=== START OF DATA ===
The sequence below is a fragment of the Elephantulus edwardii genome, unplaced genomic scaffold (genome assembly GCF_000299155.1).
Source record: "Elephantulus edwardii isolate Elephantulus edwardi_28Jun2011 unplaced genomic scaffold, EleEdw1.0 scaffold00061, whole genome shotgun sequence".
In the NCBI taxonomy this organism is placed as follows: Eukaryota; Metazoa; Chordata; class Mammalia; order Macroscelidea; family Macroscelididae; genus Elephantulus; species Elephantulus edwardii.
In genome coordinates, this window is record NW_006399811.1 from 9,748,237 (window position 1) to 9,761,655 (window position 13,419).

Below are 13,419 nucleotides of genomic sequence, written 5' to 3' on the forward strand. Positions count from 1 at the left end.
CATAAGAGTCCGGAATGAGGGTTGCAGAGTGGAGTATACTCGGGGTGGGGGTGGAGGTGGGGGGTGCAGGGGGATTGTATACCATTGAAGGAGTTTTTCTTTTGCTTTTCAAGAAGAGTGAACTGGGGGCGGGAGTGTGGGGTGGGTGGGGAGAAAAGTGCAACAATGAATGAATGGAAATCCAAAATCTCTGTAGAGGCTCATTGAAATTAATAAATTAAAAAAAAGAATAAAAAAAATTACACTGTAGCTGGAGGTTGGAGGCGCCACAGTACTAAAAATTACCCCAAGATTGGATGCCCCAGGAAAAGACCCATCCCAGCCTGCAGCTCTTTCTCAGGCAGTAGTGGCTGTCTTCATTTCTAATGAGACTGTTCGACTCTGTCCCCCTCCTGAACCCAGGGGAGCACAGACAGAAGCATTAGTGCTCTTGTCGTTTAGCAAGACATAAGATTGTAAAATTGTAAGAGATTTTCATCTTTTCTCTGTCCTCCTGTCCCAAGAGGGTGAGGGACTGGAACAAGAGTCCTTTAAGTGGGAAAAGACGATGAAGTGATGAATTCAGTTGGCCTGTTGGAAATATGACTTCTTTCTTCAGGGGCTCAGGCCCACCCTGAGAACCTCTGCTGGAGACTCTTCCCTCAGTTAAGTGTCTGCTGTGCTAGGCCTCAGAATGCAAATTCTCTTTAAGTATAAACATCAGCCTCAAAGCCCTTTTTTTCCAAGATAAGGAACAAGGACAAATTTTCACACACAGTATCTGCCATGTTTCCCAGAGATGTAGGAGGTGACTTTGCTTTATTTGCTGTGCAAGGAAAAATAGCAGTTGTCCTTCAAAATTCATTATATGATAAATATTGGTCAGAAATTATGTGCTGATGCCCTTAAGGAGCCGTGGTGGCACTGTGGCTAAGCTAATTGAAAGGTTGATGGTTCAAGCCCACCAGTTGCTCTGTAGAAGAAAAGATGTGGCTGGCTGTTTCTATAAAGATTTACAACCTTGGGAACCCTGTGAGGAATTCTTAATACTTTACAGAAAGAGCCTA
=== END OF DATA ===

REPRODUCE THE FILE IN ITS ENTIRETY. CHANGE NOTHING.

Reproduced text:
The sequence below is a fragment of the Elephantulus edwardii genome, unplaced genomic scaffold (genome assembly GCF_000299155.1).
Source record: "Elephantulus edwardii isolate Elephantulus edwardi_28Jun2011 unplaced genomic scaffold, EleEdw1.0 scaffold00061, whole genome shotgun sequence".
In the NCBI taxonomy this organism is placed as follows: Eukaryota; Metazoa; Chordata; class Mammalia; order Macroscelidea; family Macroscelididae; genus Elephantulus; species Elephantulus edwardii.
In genome coordinates, this window is record NW_006399811.1 from 9,748,237 (window position 1) to 9,761,655 (window position 13,419).

Below are 13,419 nucleotides of genomic sequence, written 5' to 3' on the forward strand. Positions count from 1 at the left end.
CATAAGAGTCCGGAATGAGGGTTGCAGAGTGGAGTATACTCGGGGTGGGGGTGGAGGTGGGGGGTGCAGGGGGATTGTATACCATTGAAGGAGTTTTTCTTTTGCTTTTCAAGAAGAGTGAACTGGGGGCGGGAGTGTGGGGTGGGTGGGGAGAAAAGTGCAACAATGAATGAATGGAAATCCAAAATCTCTGTAGAGGCTCATTGAAATTAATAAATTAAAAAAAAGAATAAAAAAAATTACACTGTAGCTGGAGGTTGGAGGCGCCACAGTACTAAAAATTACCCCAAGATTGGATGCCCCAGGAAAAGACCCATCCCAGCCTGCAGCTCTTTCTCAGGCAGTAGTGGCTGTCTTCATTTCTAATGAGACTGTTCGACTCTGTCCCCCTCCTGAACCCAGGGGAGCACAGACAGAAGCATTAGTGCTCTTGTCGTTTAGCAAGACATAAGATTGTAAAATTGTAAGAGATTTTCATCTTTTCTCTGTCCTCCTGTCCCAAGAGGGTGAGGGACTGGAACAAGAGTCCTTTAAGTGGGAAAAGACGATGAAGTGATGAATTCAGTTGGCCTGTTGGAAATATGACTTCTTTCTTCAGGGGCTCAGGCCCACCCTGAGAACCTCTGCTGGAGACTCTTCCCTCAGTTAAGTGTCTGCTGTGCTAGGCCTCAGAATGCAAATTCTCTTTAAGTATAAACATCAGCCTCAAAGCCCTTTTTTTCCAAGATAAGGAACAAGGACAAATTTTCACACACAGTATCTGCCATGTTTCCCAGAGATGTAGGAGGTGACTTTGCTTTATTTGCTGTGCAAGGAAAAATAGCAGTTGTCCTTCAAAATTCATTATATGATAAATATTGGTCAGAAATTATGTGCTGATGCCCTTAAGGAGCCGTGGTGGCACTGTGGCTAAGCTAATTGAAAGGTTGATGGTTCAAGCCCACCAGTTGCTCTGTAGAAGAAAAGATGTGGCTGGCTGTTTCTATAAAGATTTACAACCTTGGGAACCCTGTGAGGAATTCTTAATACTTTACAGAAAGAGCCTA